- Beautiful girls are being murdered in New York City. Murdered... and scalped! The film follows the investigation including a hard-nosed lieutenant (Mitchell Kowall), a psychiatrist (Jason Niles), and two possible suspects: one of the doctor's former patients, a supposedly rehabilitated sex offender (Fred Lambert) and a successful fashion photographer (Wim Holland). This is some ultra-low-budget noir, with threadbare sets and a no-name cast. And a no-name crew! Almost everyone involved in the picture has this film as their only credit, including the director, Walter Strate. The cinematographer, Pat Rich, doesn't even have an entry on IMDb.
In some ways, the lack of talent is obvious. There are a lot of wooden performances, particularly from the male authority figures. The naive ingenue, Vicki Carlson, has a "golly gee" delivery that's pretty cringe-worthy too. Some of the edits are choppy and awkward. But there's some interesting and riveting stuff going on, too. Lili Dawn, playing "the burlesque queen," was a real-life burlesque gal and has a sneering sassiness that electrifies the screen when she confronts the killer. Speaking of the killer, and I won't give away who it is, but he does some really out there shit, like his wild eyes when he flees down the fire escape, or his animalistic howls when he's finally caught, recalling the ending to Kurosawa's Stray Dog
. And an inexperienced cinematographer (is this is indeed his only credit) can do surprising things that a pro wouldn't normally think of. Sometimes the compositions are all too pedestrian, but there's also some baroque movement and pans that catch your attention.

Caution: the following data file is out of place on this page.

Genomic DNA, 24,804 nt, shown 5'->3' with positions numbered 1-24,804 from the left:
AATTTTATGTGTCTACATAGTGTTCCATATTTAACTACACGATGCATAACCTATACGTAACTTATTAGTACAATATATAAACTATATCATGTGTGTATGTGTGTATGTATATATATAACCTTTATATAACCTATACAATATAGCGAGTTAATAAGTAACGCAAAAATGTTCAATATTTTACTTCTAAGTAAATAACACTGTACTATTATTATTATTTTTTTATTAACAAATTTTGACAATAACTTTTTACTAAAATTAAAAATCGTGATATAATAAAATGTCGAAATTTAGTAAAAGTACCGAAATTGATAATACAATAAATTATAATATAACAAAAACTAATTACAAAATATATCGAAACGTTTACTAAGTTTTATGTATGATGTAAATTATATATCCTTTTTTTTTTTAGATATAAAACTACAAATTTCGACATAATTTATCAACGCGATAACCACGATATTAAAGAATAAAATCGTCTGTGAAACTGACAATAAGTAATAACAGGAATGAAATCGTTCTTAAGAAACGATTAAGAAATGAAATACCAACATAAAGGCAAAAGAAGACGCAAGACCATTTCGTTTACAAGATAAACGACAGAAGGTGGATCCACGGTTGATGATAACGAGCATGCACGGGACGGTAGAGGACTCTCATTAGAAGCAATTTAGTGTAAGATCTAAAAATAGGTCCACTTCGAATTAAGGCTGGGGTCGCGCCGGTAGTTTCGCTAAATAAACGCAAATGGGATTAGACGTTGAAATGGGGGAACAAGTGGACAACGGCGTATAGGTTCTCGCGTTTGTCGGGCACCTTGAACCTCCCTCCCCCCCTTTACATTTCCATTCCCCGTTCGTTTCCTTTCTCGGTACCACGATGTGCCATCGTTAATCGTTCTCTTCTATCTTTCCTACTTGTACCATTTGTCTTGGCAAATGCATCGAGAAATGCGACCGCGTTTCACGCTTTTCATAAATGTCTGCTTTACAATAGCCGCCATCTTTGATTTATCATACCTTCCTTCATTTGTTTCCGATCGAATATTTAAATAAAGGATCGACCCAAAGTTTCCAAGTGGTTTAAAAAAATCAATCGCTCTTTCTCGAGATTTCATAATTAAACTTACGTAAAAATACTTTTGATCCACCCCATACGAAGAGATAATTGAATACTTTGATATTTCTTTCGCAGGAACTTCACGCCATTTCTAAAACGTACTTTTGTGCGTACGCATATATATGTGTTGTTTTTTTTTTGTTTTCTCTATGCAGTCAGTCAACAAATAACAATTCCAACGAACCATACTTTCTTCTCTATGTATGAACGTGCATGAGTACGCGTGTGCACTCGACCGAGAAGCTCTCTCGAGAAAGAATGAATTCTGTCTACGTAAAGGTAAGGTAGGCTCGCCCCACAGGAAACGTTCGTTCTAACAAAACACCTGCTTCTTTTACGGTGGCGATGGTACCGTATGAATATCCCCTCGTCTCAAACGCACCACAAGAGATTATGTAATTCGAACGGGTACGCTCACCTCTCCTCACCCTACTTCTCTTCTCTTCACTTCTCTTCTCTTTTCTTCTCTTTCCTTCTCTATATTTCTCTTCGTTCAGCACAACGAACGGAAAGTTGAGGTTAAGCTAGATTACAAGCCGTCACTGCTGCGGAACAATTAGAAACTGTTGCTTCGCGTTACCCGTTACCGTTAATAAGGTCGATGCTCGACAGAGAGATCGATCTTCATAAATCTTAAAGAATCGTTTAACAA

Perhaps most notable is the score by Tony Mottola -- a studio musician who worked with Raymond Scott and Frank Sinatra, played in the "Tonight Show" band, and released a slew of his own records (also cousin of music mogul and Mariah Carey's former spouse, Tommy Mottola... to whom the world is forever indebted for discovering Hall & Oates). Mottola's sinewy, slinky guitar score, drenched with reverb, punctuates the action and lends the film a jazzy off-kilter vibe. Every now and then he'll give you a little sting to accent a moment that just makes you go "Ooh, that's the stuff." It's slick but rough, it's haunting and kinda weird, I loved the music in this picture.
The movie has a terrific sleazy edge to it, with its sexual compulsions, lurid murders, and opportunities to ogle scantily-clad ladies. But it also has a liberal slant to it, with an ending (sort of a blend of the best of Marnie
and the worst of Psycho
) that calls for more understanding and progressive treatment of disturbed individuals. The wonderful little coda suggests that the problem will continue. Sure, there are some rough edges, stiff dialogue and frankly bad performances... but there are also some amazing, surprising little touches. And the whole thing is a lean and mean 67 minutes, and features some nice NYC location work when the action strays outside of the crummy sets. Maybe it's been too long since I sunk my teeth into a juicy noir, but I enjoyed this a lot despite its obvious shortcomings. Rating: Very Good
Next up: The Black Cauldron
. This should be interesting. I absolutely loved the Lloyd Alexander books as a child (re-read them about 15 years ago and realized they weren't that great as adult literature). Some of you have probably seen this one, too, so maybe I won't be posting in a vacuum this time. Since the public library has this, I'll get it from there. It may take a little while before I get it, but I've got other stuff I need to catch up on anyway.